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Teaching in the Open

This relates to a conversation I've had with Dave Wedzik a few times now, and we both agree and always reach the same conclusion.

In the winter, Dave's been forced to teach at the Golf Dome here in Erie, PA. I've watched a few of his lessons, and I've seen a few lessons given by some of the other local area instructors.

Virtually all of the other instructors go to the far end of the range to the right, where they have "teaching stations" set up. There are only two differences between a teaching station and the other hitting stations: they're a bit wider (ostensibly so the instructor can stand near the student and watch them make swings) and they have a curtain you can pull to prevent nearby golfers from listening in or watching the lesson.

Dave likes to teach in the open, and if I were teaching anyone something like the golf swing, I would too. If you believe in yourself, why wouldn't you want to teach in the open? It's the cheapest (free) form of advertising possible! It's "hey, look at me, I'm an instructor, and not only am I good enough that this guy here has hired me, I'm confident enough to do it right out in the open!"Contrast this to "the man behind the curtain." What's he saying to his students? Sure, maybe he's worried that someone will overhear something he says and he'll improve, but that's stupid - nobody's going to overhear a tip for someone else and become a PGA Tour level golfer. If the tip even works for them - people don't have the same flaws, after all - it'll just be a crumb that whets their appetite. They'll want to come to you for more of the cake.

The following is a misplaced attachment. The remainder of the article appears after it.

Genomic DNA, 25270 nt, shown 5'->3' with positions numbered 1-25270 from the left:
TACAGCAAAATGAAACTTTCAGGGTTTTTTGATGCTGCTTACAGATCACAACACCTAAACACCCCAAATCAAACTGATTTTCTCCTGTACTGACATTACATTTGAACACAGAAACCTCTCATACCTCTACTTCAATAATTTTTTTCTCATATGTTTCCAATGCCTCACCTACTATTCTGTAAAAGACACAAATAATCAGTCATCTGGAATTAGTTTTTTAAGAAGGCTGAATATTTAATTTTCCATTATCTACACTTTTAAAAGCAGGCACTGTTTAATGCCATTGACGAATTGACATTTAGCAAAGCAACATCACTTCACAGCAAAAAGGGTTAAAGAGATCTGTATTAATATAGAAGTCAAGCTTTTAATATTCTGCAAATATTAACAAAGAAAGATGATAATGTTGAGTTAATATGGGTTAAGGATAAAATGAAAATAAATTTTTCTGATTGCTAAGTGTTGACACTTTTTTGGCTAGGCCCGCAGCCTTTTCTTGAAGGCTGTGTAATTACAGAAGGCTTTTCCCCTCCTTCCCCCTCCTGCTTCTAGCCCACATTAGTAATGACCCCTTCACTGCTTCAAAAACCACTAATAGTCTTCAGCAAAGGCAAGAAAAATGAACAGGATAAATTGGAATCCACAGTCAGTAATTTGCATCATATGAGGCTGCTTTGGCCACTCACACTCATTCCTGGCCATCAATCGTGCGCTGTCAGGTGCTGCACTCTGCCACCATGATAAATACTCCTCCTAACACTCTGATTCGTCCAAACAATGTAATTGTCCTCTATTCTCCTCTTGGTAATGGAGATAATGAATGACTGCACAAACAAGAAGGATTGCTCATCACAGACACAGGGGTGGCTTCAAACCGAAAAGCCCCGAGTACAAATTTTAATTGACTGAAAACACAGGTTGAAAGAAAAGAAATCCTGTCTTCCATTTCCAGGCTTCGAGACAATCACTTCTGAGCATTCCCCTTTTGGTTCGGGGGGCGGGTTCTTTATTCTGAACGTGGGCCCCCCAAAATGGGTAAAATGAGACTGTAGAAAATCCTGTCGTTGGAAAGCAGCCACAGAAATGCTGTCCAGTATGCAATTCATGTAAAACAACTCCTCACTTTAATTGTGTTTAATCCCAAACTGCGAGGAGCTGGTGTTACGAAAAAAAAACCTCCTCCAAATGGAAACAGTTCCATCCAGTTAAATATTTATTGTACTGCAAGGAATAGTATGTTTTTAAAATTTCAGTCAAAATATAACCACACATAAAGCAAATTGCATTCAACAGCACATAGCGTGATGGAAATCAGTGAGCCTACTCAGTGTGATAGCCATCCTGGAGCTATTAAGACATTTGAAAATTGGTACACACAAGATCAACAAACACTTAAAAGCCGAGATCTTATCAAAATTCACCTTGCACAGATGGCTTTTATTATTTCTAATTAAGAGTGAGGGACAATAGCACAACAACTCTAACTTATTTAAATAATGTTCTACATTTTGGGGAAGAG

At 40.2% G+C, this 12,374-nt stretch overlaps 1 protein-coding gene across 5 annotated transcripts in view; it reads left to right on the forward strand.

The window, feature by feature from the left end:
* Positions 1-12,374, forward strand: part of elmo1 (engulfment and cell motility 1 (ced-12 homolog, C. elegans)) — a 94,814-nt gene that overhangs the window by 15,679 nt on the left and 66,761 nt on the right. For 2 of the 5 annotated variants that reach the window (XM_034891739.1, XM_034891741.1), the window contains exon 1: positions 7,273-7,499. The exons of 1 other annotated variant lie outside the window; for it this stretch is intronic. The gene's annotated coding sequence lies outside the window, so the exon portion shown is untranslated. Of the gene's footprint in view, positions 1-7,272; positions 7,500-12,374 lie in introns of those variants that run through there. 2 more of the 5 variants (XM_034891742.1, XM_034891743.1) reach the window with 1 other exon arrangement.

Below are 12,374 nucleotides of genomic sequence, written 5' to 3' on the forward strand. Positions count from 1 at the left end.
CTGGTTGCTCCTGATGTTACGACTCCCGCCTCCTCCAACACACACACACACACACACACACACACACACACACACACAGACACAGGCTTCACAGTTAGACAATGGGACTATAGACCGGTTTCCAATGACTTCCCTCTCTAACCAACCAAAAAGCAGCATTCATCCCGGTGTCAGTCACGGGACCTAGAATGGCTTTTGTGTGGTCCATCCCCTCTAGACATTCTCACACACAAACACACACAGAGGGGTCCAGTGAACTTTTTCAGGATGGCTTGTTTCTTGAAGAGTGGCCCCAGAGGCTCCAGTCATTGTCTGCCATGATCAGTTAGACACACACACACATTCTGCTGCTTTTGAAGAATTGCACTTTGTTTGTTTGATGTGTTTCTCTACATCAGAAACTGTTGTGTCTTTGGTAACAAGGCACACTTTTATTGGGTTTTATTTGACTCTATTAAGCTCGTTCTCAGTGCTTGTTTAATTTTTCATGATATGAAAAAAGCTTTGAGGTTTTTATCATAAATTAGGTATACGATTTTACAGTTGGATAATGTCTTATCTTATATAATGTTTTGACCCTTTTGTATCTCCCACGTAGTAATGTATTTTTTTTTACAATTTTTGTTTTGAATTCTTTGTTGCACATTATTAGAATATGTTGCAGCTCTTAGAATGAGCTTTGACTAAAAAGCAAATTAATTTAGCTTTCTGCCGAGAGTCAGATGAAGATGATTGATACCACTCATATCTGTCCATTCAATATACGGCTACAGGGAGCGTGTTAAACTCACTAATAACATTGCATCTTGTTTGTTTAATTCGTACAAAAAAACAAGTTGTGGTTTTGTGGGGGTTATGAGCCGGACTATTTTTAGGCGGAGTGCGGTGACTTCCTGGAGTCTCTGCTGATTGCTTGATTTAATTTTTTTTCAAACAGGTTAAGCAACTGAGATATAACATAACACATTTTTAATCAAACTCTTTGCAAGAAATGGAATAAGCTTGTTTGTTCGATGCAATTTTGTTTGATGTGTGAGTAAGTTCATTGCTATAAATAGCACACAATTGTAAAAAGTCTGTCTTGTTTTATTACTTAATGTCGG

When possible, teach in the open.

One Response to "Teaching in the Open"

  1. Good point about teaching in the open as a way to promote yourself. The only pros I know who teach in more private settings (other end of the range, or partitioned somehow from the rest of the tee) are working with players who aren't comfortable with people watching them work on their swings.